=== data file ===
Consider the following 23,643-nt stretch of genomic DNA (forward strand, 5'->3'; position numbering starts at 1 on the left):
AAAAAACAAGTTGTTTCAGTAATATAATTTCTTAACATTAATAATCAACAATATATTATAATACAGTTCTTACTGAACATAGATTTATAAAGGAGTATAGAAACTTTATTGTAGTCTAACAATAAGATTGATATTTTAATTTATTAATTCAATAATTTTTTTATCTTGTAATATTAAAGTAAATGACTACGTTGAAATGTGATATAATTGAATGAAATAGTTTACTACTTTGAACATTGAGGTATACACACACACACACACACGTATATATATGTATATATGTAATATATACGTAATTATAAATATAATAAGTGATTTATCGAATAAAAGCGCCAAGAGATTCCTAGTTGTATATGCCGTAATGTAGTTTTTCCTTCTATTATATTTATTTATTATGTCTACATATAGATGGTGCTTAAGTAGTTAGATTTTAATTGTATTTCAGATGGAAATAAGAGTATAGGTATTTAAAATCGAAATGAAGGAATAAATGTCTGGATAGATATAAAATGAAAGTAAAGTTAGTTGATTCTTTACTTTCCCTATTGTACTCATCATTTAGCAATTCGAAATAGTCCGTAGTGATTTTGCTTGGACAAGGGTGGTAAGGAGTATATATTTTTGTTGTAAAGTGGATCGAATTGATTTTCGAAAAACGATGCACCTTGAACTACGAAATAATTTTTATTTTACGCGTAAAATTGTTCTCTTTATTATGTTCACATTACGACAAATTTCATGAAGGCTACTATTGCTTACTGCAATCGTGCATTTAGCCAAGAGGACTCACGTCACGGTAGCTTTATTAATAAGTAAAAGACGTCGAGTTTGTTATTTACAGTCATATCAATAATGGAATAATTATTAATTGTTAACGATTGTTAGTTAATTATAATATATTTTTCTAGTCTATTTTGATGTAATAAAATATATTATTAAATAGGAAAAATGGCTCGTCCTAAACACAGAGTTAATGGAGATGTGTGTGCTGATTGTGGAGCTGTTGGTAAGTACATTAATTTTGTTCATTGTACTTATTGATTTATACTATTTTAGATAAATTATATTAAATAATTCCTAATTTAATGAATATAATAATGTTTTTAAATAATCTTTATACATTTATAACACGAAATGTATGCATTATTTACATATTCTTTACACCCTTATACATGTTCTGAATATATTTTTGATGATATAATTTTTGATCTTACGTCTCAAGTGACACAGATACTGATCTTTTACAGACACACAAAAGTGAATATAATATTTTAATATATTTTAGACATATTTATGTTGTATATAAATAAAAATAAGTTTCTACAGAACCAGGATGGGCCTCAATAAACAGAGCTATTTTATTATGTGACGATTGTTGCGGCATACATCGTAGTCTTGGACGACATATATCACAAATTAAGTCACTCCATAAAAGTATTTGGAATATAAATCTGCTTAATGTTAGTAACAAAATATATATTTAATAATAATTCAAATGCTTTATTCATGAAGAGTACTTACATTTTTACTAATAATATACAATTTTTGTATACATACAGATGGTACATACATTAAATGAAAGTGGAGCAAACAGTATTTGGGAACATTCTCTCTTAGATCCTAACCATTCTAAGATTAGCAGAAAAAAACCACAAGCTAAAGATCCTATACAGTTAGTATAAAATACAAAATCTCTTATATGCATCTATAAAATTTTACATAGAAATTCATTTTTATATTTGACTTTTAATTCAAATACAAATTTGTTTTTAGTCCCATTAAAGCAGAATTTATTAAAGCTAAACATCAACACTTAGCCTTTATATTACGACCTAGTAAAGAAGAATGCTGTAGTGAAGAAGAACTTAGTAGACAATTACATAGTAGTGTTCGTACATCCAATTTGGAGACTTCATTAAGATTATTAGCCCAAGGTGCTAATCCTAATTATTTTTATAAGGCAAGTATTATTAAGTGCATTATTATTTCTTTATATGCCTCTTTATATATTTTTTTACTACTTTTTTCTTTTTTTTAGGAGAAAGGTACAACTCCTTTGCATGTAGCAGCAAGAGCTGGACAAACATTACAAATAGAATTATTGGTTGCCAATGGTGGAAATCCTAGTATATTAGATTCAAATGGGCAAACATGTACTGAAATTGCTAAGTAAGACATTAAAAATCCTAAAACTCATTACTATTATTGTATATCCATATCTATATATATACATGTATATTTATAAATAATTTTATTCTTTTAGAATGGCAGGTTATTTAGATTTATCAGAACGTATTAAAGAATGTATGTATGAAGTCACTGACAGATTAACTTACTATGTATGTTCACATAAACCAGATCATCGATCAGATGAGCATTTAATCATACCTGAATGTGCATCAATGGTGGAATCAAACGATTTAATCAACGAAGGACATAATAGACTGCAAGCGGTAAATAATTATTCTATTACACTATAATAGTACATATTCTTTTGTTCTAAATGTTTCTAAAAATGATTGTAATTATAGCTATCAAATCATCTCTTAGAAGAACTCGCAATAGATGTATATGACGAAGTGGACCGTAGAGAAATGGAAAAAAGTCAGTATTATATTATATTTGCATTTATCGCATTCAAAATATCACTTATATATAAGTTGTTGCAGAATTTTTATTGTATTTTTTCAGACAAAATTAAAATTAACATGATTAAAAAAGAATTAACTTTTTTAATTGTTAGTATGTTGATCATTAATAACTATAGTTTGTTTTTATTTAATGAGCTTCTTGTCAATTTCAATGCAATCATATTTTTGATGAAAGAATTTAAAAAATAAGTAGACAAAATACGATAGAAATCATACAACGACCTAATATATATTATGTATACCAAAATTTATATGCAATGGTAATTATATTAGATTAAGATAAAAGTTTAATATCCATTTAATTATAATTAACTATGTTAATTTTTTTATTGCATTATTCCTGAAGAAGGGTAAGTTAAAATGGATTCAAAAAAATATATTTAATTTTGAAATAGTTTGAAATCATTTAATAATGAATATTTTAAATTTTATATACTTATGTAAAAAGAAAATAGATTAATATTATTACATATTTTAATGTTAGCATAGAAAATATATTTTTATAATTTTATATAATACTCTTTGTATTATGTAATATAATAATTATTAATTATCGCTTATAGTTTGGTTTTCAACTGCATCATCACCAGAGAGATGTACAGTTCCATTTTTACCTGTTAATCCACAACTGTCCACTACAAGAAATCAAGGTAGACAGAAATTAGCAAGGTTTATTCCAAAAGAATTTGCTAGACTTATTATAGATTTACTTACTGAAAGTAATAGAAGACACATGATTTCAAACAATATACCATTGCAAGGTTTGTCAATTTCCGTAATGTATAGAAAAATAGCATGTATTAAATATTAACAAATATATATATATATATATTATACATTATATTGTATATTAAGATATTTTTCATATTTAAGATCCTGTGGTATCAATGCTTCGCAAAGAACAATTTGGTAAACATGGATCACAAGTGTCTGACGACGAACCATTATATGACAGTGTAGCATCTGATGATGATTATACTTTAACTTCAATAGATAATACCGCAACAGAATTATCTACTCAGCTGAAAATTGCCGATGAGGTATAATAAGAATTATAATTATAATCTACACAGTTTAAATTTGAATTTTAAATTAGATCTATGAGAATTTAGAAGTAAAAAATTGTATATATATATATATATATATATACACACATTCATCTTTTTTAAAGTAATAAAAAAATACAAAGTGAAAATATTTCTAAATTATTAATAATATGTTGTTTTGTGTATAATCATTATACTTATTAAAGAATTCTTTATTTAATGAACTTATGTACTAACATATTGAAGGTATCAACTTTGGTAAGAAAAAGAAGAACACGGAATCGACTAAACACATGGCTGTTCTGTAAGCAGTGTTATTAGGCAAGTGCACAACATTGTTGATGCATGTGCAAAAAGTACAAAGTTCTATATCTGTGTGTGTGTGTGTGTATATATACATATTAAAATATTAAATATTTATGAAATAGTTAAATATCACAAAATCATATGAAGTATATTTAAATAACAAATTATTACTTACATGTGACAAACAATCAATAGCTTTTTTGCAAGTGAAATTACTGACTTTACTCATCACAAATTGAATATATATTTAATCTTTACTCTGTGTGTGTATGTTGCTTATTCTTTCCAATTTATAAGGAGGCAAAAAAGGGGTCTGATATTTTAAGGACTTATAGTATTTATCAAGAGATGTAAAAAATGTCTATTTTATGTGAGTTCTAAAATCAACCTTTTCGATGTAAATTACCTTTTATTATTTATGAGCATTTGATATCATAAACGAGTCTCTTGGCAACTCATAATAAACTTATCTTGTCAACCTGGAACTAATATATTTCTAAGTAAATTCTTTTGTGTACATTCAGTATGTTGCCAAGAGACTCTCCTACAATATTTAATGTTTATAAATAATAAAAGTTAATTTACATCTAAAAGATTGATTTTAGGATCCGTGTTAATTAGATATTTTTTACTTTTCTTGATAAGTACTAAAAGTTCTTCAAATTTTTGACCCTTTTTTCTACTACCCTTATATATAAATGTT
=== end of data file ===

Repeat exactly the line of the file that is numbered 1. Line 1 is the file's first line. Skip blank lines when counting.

Consider the following 23,643-nt stretch of genomic DNA (forward strand, 5'->3'; position numbering starts at 1 on the left):